Practitioners of Psychosynthesis to assist individuals and groups in the soul-work of transformations of consciousness so that they can align with the guidance and inspiration of this Higher Self and thus find the energy and wisdom necessary to understand more deeply, work more creatively, love more authentically, and successfully meet the challenges which confront us at each stage in life.
HOW TO CREATE A MANDALA
There are many ways to create a mandala, but first we must lightly draw a circle on a sheet of paper or on a canvas. We can fill the circle in spontaneously, letting the drawing emerge step by step in a creatively unpredictable way, like doodling. Or, we can fill in the circle with special images that have come to us in deep relaxation, meditation, through the use of visualization techniques, etc. Within the circle we can capture important scenes from everyday life, or objects of fascination from the world of nature. Filling the circle in is the first step.
Mandala art is a tool of integration for many reasons. The creation of these symbols involves many parts of us. Our body is involved in the mechanical act of drawing, and we experience our own nervous system in a new way in the fine movements required by the act of drawing. Our mental patterns are reflected in the specific forms and structures that emerge within the circle. Our feelings are reflected by our use of color.
When the mandala is complete, we have an interesting, often beautifully wholistic snapshot of what is going on within us and of our present reality. We can then look at the symbol with curiosity and wonder, figure out what the structures, colors, and interacting elements mean and thereby gain an expanded view of how our lives are working.
THE VALUE OF MANDALA ART
What is the value of mandala artwork? First of all, by drawing these symbols, we shift our attention from external preoccupations and concerns and connect to our own inner space. This inward attunement is often quite relaxing, refreshing, and energizing.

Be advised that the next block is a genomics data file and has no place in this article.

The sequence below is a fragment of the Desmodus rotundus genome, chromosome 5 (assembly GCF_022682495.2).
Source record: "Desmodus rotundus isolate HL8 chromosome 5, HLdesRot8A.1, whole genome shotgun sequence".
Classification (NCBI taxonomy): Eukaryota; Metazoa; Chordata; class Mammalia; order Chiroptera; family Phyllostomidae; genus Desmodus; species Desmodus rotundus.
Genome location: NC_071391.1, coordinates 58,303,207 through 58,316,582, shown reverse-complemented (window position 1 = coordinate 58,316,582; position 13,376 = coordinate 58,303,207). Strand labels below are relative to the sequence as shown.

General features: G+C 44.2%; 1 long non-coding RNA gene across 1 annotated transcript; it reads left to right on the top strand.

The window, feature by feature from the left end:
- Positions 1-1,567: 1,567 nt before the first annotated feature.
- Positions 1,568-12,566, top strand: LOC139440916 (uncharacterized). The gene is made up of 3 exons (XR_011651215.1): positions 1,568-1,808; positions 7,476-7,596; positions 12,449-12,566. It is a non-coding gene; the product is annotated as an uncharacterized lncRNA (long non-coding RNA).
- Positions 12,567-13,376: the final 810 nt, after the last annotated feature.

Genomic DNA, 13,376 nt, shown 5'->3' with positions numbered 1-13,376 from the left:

Second, mandala art is a private process of self-confrontation and self-expression for which we need not depend on a guide or therapist or outside consultant. In the search for the meaning of our experiences in life, we can sit down anytime we want to, draw a circle, fill it in, capture a reflection of what is going on inside and figure out what it means.
Third, through the mandala we can discover where our energies are blocked, where our resistance lies, in what roles and patterns we are stuck. Or, in compelling and graphic ways, we can celebrate our successes, portray the things which have inspired or touched us in life and, in this way, learn the most from them.
Fourth, mandala art can help us connect to, accept, love and learn from the very center of ourselves, the Higher Self so to speak, which struggles to live ever more freely and creatively in the world. One of the greatest challenges in life is to discover and nourish the deep springs of inner wisdom that flow within us, and spending time with mandala art encourages our inner genius to awaken, communicate, and express itself directly.
Fifth, mandalas can help us see the larger cycles that operate in our lives if we do them regularly, then review a series of drawings that have developed over time. Last, mandalas are powerful images to share with others. Through them we can share our inner realities with family and friends in honest and open ways, whenever we choose, and by this encourage our loved ones to share with us their depths as well.
We need to find ways to connect to our inner depths, to heal our wounds, and nurture the growth of new potential within us. Mandala art is one of the most creative, direct, and transformative ways to accomplish these important goals.
Arguelles, J. & Arguelles, M. (1995). Mandala. Boston: Shambhala Publications.
Brauen, M. (1997). The mandala: Sacred circle in Tibetan Buddhism. Boston: Shambhala Publications.
Cornell, J. (1994). Mandala. Wheaton, IL: The Theosophical Publishing House
Fincher, S. F. (2000). Coloring mandalas: For insight, healing and self-expression. Boston: Shambhala Publications.
Jung, C. (1972). Mandala symbolism. R. F. C. Hull, trans. Princeton, NJ: University Press.
Tucci, G. (1970). The theory and practice of the mandala, Alan Houghton Brodrick, trans. New York: Samuel Weiser, Inc.
VHS VIDEO: SYMBOLIC ART: PATH TO THE HEART AND SOUL.
30 minute documentary aired on Richmond Channel 38 TV explaining in great detail how to create mandala art, showing an exhibit displayed at the Richmond International Airport, 9/97-6/98, descriptive poetry, and two interviews with artists. $9.95.
Michael began creating mandala art while in training in LSD psychotherapy at the Maryland Psychiatric Research Center in Catonsville, MD, in 1973. Since that time he has drawn more than 2000, including the four featured in this article. Michael regularly conducts seminars, workshops, and retreats on how to use mandala art as a tool for transforming consciousness, and uses it with all his counseling clients as one of a dozen "Techniques for Better Living."
For a complete catalogue of mandala related web sites on the Internet, go to: http://www.abgoodwin.com/mandala/